E-government and sex

April 21, 2010

Amongst the many papers presented at the Ethicomp 2010 conference was one by Georgia Foteinou, consultant on e-government within the EU and new member states, and researcher at Oxford. Her paper is entitled “E-exclusion and the gender digital divide“.

Georgia has examined the available data from Cap Gemini’s exercises on behalf of the EU, which I have previously criticized, and which I have also challenged directly with them directly.

However, despite my already stated concerns about the nature of quite limited, whilst supposedly statistically significant surveys, there is the clear conclusion that outside of the former communist countries there is some significant gender bias in the use of e-government towards men! Georgia explained that in Greece’s case, this is notably down to the fact that women are not permitted responsibility for their own tax affairs. however, what the cause of the difference was in the rest of the “old” west she hasn’t discovered yet. My own opinion is that it is down to the particular services examined in the survey, and how these are delivered in different states across Europe and nothing to do with “electronic”.

There was also some debate at the presentation around supposed increased gender equality in the former communist block, which there was not complete agreement with!

I look forward to seeing more of Georgia’s research, as she progresses with it.

(Written whilst wandering in Barcelona)


Lost in Spain

April 19, 2010

Following the Ethicomp 2010 conference which was a splendid a splendid success, the author like many other delegates is stuck in Spain. There is lots to repeat from the two inch thick conference proceedings, but I can’t do it all on my netbook wandering from hotel to transport operators. So watch this space…I’ll be back shortly

Be my muse

April 8, 2010

It didn’t take long! Ann Macintosh and colleagues beaver away at software to analyse social media for insights that might influence government policy, and now Big Blue (aka IBM) have developed a tool to suggest blog topics to writers from their potential readership…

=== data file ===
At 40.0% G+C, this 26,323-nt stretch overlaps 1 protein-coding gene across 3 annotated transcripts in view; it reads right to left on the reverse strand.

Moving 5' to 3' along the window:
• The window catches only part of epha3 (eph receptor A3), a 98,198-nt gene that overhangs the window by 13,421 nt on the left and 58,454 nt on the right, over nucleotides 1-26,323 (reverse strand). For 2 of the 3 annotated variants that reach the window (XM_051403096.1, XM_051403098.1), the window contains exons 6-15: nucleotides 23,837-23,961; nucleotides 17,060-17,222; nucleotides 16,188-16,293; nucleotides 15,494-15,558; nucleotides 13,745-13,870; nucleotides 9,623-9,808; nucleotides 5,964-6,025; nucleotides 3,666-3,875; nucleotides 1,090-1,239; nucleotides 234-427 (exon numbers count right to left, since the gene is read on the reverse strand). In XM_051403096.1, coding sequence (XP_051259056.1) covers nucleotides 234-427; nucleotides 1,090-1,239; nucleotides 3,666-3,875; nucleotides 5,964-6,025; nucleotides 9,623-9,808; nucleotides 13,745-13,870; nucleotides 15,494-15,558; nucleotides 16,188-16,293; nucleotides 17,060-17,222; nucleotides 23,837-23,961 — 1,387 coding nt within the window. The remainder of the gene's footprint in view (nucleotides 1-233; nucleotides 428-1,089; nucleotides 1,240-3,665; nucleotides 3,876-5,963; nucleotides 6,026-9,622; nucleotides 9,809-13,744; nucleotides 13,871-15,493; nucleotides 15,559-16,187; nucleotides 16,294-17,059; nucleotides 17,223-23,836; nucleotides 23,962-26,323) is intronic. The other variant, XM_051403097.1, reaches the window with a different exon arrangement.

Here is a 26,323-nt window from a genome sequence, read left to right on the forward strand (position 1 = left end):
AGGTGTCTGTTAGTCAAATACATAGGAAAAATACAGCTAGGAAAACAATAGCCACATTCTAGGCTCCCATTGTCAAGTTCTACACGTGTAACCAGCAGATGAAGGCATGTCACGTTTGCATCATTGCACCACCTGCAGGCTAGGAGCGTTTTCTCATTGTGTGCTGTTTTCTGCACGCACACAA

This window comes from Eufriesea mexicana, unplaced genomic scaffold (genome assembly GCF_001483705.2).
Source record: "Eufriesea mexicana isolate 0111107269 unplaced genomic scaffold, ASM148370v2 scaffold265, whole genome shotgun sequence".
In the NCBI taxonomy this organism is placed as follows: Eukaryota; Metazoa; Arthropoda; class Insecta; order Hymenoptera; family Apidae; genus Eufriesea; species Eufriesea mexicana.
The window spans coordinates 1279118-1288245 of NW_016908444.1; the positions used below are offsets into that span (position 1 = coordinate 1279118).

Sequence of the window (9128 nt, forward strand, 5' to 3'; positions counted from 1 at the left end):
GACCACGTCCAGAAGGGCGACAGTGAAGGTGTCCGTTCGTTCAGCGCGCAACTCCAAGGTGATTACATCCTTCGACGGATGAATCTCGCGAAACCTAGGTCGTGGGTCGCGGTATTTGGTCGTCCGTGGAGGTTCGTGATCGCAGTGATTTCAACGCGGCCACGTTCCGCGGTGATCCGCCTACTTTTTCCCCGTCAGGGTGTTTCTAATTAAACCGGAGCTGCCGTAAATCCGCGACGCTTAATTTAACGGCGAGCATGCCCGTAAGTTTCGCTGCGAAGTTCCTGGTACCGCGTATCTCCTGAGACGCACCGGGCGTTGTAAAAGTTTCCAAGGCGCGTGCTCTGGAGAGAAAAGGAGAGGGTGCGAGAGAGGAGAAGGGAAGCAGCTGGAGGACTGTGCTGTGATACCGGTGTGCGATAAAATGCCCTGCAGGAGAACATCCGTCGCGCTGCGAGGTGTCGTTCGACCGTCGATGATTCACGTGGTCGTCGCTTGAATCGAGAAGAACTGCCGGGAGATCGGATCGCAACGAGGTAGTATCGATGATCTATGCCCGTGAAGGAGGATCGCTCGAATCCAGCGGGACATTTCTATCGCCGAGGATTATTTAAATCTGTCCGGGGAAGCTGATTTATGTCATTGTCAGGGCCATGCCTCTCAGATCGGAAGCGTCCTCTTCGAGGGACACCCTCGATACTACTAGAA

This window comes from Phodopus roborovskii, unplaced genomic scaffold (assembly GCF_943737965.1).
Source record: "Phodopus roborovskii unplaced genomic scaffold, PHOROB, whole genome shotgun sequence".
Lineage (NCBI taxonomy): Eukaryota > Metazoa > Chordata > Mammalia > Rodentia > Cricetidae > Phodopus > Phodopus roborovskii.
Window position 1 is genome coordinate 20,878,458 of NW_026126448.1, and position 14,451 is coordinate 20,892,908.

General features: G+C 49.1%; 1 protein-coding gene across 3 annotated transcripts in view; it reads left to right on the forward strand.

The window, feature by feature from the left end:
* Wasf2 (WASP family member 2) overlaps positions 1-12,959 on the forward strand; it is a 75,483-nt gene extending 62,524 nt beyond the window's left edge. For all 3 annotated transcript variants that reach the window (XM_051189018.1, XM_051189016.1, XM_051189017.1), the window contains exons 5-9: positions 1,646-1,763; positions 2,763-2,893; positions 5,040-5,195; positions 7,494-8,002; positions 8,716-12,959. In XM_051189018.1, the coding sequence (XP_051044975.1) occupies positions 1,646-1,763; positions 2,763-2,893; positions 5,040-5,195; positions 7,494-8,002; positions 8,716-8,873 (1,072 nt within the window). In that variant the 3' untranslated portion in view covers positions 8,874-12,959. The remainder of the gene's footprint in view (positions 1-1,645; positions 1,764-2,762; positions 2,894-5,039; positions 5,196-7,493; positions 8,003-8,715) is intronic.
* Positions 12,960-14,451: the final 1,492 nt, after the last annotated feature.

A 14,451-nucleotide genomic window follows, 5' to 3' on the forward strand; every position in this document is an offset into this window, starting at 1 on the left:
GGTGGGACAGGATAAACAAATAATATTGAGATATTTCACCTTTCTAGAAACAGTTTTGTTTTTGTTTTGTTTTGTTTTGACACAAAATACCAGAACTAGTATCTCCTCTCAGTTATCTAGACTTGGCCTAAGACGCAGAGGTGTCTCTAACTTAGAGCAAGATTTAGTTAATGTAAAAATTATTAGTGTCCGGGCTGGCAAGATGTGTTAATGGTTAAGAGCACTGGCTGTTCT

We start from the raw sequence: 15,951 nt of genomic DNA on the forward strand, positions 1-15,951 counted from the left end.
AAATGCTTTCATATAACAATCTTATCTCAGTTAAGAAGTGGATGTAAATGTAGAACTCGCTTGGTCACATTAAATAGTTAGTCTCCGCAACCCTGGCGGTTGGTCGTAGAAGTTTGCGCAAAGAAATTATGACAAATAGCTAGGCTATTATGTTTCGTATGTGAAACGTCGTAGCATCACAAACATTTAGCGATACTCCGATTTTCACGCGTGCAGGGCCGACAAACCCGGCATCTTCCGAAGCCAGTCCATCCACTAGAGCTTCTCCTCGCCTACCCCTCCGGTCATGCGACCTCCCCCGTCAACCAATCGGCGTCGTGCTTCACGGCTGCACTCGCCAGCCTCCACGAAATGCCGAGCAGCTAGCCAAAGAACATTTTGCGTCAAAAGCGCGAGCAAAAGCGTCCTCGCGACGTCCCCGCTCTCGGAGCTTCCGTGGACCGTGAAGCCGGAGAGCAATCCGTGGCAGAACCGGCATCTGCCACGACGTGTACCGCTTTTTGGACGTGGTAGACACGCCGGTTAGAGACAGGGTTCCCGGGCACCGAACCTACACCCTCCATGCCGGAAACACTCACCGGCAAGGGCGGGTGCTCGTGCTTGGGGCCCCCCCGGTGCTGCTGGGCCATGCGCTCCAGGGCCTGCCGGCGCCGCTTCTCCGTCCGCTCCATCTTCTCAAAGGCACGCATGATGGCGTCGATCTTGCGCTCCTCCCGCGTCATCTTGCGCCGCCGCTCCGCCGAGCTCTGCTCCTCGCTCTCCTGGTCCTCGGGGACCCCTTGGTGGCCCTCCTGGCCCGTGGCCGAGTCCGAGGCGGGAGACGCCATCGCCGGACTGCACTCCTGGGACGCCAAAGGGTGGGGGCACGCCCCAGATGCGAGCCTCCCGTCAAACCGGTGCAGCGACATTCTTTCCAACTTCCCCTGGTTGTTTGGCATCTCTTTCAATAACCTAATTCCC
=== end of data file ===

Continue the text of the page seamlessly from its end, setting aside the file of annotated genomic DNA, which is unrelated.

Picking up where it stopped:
No, I’m not making it up! The MIT Technology Review doesn’t normally run to the wacky stories sometimes found in The Register. In the 9 March 2010 edition was a story by Erica Naone entitled “Software tells Bloggers What Readers Want“. The results are even due to be presented at the ACM Conference on Human Factors in Computing Systems.

So, if the muse has left you and you are feeling bereft of words, always remember It’s Better Manually and buy Blog Muse!

It may sometimes appear that I have a slightly negative approach to the government use of social media, to disabuse such rumours I am presenting a paper next week at Ethicomp 2010 on its use in academic research into information systems. To further put off such rumours I would like to point out the excellent set of resources on Gov 2.0 Steve Radick has posted in Australia. In the way of the Internet, I was made aware of this by Jacques Raybaut who runs the useful en.europa-eu-audience news broadcast.

Measuring social media

December 23, 2009

A long time ago, in social media terms, the Guardian published a piece about the 1% rule (Guardian 20 July 2006). The piece was picked up in a recent http://europa-eu-audience.typepad.com/ entry entitled “What is the 0.9% rule?” These were all to do with how much comment is made upon Inernet posts and what standard vale can be placed upon this. The Europa-eu piece also picked up a recent David Berkowitz post  on MediaPost entitled “100 Ways to Measure Social Media“.

In my own paper, accepted for Ethicomp 2010, that I’m currently completing, I’ve considered a few of the simple metrics I’ve employed to keep track of my own research blog. I certainly wouldn’t have time to record a hundred or anywhere near that! But perhaps they may provide some experimental data for someone with time on their hands, which I don’t currently. We do need to consider whether time invested in the social media is worth it and whether it can become anymore than ‘vanity’ publishing.